I have friends who have said, as they near the end of their lives, that they have felt like flotsam on the waves. That they felt that life  just carried them through, with no impulsion, no meaningful direction. Seen this way, life is a series of chance events. Of course, luck has a massive part to play in life. If you are reading this, chances are that you are born into a privileged society, and I would certainly recognise all the layers of privilege that being born in my body in these times has afforded me. But I believe that there is so much more we can do to learn to understand our true self. Each resolution should be in line with our higher intentions, powers, hopes and dreams.

Honouring our true nature

The Sankalpa is an honouring of our highest truth, a statement to remind ourselves of our true nature. Numerous scientific studies have shown that if you want more money, success, or whatever it is, you will only want more once you reach your goal.  This is particularly true if your motivation is because your goal is something that society demands that you should want.

That is why the Sankalpa is more useful. It’s an internal torch that shines a light on who we really are which means that, unlike other new years resolutions, this is something that you will stick with, because it is who you really are. You have arrived, you are perfect, and you just need to become the most confident, best version of yourself to shine out.

Broad or specific, how to get it right

The Sankalpa can be a very broad notion, one which is a positive message to your true nature. ‘I am peaceful’ or ‘I am healthy’ or ‘I feel connection and love’. Or it can be as specific an intention as a goal might be. So to do this, you need to sit quietly with yourself, or move with conscious energy, and ask yourself what do you need to be doing to move yourself along your path.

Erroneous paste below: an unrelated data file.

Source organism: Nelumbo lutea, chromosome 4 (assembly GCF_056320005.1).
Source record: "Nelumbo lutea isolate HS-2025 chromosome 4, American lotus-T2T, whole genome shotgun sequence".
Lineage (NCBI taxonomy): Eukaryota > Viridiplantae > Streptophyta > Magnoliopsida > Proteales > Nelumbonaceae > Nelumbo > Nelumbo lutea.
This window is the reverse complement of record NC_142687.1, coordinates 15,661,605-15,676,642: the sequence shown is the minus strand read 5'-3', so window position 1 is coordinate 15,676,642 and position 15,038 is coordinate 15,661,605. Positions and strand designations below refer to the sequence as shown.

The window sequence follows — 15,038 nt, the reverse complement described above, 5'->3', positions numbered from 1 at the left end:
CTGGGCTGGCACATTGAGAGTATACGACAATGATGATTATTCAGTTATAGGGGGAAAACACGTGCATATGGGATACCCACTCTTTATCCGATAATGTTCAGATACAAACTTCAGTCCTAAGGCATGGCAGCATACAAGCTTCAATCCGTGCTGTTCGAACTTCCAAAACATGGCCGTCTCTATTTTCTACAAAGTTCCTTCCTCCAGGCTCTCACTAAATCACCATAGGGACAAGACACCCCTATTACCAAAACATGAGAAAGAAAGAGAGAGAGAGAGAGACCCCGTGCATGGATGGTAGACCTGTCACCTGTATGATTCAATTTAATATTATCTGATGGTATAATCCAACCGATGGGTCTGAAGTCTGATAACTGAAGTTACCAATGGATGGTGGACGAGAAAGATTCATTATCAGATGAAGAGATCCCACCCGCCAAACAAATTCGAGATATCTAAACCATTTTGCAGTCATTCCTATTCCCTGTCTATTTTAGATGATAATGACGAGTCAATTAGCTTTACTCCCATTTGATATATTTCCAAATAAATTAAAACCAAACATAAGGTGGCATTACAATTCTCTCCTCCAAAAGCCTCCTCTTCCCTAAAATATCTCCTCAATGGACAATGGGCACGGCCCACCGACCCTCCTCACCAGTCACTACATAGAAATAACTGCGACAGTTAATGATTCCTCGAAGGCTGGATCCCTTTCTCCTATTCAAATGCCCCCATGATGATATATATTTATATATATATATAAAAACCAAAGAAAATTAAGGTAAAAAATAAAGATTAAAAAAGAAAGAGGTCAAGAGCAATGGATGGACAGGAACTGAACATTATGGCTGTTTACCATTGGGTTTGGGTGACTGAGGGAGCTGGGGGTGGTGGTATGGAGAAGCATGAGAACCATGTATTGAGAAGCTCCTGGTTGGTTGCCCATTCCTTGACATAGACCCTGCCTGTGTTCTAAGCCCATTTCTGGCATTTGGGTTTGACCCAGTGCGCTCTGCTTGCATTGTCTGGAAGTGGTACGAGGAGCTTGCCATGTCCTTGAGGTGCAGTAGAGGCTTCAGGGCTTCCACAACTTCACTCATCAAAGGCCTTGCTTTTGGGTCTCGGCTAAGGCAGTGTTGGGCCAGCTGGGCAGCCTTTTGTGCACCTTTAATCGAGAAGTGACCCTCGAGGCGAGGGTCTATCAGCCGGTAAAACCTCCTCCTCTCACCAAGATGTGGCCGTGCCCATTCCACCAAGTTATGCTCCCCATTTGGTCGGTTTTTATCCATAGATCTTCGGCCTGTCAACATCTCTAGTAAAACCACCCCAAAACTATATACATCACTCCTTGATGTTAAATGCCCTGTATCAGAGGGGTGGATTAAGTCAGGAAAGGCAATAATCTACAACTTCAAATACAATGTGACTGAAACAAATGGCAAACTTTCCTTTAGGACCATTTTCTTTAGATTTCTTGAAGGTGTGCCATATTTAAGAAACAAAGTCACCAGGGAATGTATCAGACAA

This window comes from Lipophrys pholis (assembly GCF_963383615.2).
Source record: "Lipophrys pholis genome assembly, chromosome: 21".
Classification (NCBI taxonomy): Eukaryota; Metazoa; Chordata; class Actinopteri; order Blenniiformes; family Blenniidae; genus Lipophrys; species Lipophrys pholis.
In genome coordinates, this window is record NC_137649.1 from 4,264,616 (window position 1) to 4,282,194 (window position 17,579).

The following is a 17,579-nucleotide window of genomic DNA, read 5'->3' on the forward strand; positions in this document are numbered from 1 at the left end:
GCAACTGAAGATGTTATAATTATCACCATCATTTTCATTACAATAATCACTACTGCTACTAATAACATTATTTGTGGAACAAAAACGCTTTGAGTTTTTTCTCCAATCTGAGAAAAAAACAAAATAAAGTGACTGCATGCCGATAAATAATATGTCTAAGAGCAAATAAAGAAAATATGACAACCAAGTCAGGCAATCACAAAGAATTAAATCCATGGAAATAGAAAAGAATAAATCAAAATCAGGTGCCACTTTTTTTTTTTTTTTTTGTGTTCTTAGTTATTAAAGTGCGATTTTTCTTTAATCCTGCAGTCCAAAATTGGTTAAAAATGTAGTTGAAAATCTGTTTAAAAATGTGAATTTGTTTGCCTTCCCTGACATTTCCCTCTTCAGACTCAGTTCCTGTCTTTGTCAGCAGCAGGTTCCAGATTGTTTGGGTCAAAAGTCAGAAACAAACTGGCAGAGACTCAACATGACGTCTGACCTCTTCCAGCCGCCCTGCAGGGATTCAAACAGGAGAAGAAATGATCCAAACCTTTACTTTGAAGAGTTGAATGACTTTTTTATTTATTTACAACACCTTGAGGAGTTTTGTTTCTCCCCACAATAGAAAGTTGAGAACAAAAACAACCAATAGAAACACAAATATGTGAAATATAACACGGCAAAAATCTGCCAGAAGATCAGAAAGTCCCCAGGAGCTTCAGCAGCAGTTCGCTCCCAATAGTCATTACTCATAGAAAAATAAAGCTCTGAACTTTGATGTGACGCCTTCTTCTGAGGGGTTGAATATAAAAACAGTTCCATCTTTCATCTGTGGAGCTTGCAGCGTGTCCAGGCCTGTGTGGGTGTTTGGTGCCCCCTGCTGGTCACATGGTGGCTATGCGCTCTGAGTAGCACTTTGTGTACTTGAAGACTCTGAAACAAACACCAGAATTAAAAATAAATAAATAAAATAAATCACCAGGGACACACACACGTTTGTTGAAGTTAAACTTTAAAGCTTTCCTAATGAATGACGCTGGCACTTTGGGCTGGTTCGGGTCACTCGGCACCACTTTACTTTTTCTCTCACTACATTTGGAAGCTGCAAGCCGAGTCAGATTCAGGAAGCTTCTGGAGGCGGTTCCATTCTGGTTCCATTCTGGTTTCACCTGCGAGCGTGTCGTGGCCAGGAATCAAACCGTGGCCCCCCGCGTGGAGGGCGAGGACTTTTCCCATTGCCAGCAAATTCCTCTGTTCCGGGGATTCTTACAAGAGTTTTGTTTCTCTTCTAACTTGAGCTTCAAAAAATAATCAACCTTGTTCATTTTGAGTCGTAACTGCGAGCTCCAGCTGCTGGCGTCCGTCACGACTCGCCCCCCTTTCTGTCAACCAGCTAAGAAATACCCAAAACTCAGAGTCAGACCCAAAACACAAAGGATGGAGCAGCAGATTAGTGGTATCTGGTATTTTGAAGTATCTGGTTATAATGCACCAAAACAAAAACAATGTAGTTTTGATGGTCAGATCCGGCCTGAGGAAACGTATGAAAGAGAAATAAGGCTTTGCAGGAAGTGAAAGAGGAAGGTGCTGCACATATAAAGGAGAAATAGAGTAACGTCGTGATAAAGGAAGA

Listen, commit, move forward and embody

So you may say, well, how do I know what I really want, what I really am, and what my heartfelt desires are? And this is where the practices of Yoga come in. We practice yoga to peel away the layers of ego to discover who we really are in this world. Yoga supports us to commit to the goals which align us to our true purpose. You won’t discover your Sankalpa by scratching your head and pondering. It’s more about the process of listening to your internal guidance, to your own heart. 

Then there’s some kind of magic involved in publicly invoking, in the act of stating out-loud, or on paper what your intentions, hopes and dreams are. The universe just seems to love the process of consciously thinking things through and writing things down. When we take the time and effort to actually set our intentions, which come from a place of realisation of our higher selves, things seem to slip into place.

So this New Year, why not take a yoga nidra class, or settle peacefully into one of our Restorative or Yin classes and work on your Sankalpa for the year. I hope that 2020 turns out to be your most intentional year yet.

>> Why not try this yoga nidra class from Dan Peppiatt?<<
Small steps to change

Join Movement for Modern Life for a month-long course (13 January 2020 – 9 February 2020) to ignite your intentions for 2020. We would love to join you as you take steps towards a healthier, happier more sustainable life.

About Kat Farrants:

Movement for Modern Life’s fabulous founder Kat Farrants lives her yoga and her own yoga practice informs how she develops MFML. Kat wrote this post using inspiration of how she can take the small steps to move into a happier, healthier and more sustainable life. Please do join her on this journey and explore with us your happiest, healthiest, most sustainable life.